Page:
Reaching an agreement on how to solve transportation, law enforcement and communication problems in Nine Mile Canyon has never been an easy task. Yet, as the Nine Mile Canyon Cooperative Board has worked together for the last couple of years, it appears negotiations are finally beginning to move along.
In a board meeting last week at the Carbon County Events Center, differing viewpoints about the future of the road project and associated activities still ringed the room at times. Brian Barton, of Jones and Demille Engineering, offered the centerpiece of the meeting - a presentation concerning the scope of work on the upcoming project.
At the beginning of his presentation, Barton said, "With this, we are trying to figure out the most feasible ways to manage the road and the canyon. The planning process is well under way, but it will take four or five months to finalize it."
Barton then launched a power point presentation to explain the planning process. He said it would include:
Gathering existing information that has been assembled over the decades while the county has been involved with the road in the canyon.
Aerial mapping on a 500-foot wide corridor in one mile of Gate Canyon, eight miles of Cottonwood Canyon, two miles in Harmon Canyon and 39 miles in Nine Mile Canyon.
Measuring traffic volumes.
Evaluating sub-grade conditions on current roads and evaluating past methods of upgrading them. In some areas, Nine Mile Canyon has a very soft sub-base that has caused problems for improvements over the years.
Documenting prescriptive and deeded right-of-way widths within the road study areas. Because this is a joint project of Carbon and Duchesne counties, both areas will be studied with the help of a title search company.
Identifying utility facilities and easements in the canyon.
Checking out all drainage and hydrological situations as they are currently connected with the road.
Using the proper professionals, all environmental and heritage considerations will be studied in connection with the roadway.
Identifying the existing maintenance concerns that the roads in the canyon area pose. This also includes safety considerations that must be evaluated.
The scope of work will also consider both short- term and long -term road improvement considerations. This will include evaluating costs for both kinds of improvements; dealing with NEPA requirements (National Environmental Protection Act), developing informational maps and finding proper and adequate sources of materials to use for improving the roads.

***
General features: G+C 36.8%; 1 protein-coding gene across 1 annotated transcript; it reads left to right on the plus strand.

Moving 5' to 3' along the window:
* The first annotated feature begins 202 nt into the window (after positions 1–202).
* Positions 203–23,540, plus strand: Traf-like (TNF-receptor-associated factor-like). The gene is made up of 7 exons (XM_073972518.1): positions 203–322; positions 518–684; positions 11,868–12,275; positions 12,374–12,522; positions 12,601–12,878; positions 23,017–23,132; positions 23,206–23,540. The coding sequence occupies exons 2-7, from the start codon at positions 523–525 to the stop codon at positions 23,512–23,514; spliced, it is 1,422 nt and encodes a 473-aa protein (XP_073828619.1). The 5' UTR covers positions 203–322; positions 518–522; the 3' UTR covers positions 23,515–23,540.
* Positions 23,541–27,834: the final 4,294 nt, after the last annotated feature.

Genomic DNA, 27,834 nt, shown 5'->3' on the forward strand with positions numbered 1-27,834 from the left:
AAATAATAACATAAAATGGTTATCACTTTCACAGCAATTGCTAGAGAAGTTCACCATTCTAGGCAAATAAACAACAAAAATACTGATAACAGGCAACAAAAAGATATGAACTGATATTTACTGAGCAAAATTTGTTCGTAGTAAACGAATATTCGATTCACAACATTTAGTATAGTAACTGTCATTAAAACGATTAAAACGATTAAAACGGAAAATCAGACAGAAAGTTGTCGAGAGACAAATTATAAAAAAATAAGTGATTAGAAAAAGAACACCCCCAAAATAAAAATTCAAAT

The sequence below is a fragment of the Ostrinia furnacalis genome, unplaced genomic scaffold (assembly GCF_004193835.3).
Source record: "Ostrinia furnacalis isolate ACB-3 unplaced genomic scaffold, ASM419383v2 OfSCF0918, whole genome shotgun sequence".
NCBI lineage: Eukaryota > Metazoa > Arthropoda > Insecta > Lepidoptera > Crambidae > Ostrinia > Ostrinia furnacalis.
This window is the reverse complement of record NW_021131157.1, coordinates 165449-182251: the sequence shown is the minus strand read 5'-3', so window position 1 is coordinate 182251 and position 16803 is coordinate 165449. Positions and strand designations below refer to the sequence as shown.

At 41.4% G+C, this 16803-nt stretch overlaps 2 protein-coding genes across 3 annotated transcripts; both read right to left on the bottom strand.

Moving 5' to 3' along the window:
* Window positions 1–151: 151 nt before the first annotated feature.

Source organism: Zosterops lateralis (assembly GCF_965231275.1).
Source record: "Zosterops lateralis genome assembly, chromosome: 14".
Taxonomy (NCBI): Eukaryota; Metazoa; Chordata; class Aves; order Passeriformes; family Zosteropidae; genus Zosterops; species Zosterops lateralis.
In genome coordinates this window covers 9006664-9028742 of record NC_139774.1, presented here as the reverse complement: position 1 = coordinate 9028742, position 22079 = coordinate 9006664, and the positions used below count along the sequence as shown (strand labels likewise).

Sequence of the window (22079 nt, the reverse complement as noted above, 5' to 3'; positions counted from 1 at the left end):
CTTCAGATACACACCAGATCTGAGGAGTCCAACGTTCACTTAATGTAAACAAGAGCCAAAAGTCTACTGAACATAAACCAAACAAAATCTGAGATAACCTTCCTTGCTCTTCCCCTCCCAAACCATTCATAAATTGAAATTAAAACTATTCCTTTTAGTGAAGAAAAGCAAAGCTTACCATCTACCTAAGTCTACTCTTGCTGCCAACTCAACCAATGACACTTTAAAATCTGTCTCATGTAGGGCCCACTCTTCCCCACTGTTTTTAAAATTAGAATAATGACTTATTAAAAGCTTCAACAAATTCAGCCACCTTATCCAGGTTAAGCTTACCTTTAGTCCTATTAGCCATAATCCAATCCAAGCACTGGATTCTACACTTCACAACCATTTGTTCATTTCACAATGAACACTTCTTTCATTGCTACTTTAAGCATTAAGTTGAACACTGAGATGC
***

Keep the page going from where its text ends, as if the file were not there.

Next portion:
Barton also talked about developing an opacity-based performance standard for measuring dust, which many claim is damaging the rock art in the canyon. Of all the items in the scope of work, this issue generated the most discussion.
"Using opacity as a measurement of dust problems is not a good way to go," said Ivan White of the Nine Mile Coalition. "Most environmental engineers gave up using that standard years ago. There are better ways to measure the particles accurately."
Scott Hacking, of the Utah Department of Environmental Quality, was also in attendance. He agreed that there could be better ways to measure dust in the air.
"If you accept that 20 percent opacity is good, just look at the problem that has been occurring at a gravel pit in St. George," said Hacking. "At 20 percent, the pit was still getting lots of complaints from residents. Opacity is not the way to measure these problems."
Barton said that the engineers are seeking a feasible and reasonable standard to consider.
"It's our goal to do that," he said.
After the scope of work was presented to the board, Carbon County Commissioner Bill Krompel said that a number of agreements and actions will be undertaken regarding the canyon before winter. The county will work on a law enforcement agreement for the canyon, as well as working to complete work on communications for the area. A past problem with protecting artifacts and rock art, as well as the safety of those in the canyon, has been limited communications between law enforcement, fire officials, road crews and ambulance services.
Krompel also said that the county also will continue to work on cleaning out culverts and other flood control mitigation until the weather changes.
"[During] these past few months, we have graveled six and a half miles of road up there and put a lot of culverts in as well," said Brad McCourt, road supervisor for Carbon County. "We also put in some rotomill by Mead's Ranch. The problem is that the more we improve the road, the faster people go [drive]."
Krompel said that the county will also continue to apply ammonium lignin sulfonate to the road as funding becomes available. For the past year, the "lig," as it is called, has been used as a dust suppressant in the canyon. Lig is a by-product of paper manufacturing, and is included in a class of dust suppressants that are organic and non-petroleum based.
"The Nine Mile Coalition is concerned about what will happen when the Bill Barrett project is over," said Nine Mile Coalition representative on the board, Pam Miller. She was referring to the gas exploration and development company that is working with the county on the road issues. "The road is the weak link in this situation. It is an important road for the county and we want more detail. We need a good grasp on what is going to happen with this road and we need it in writing."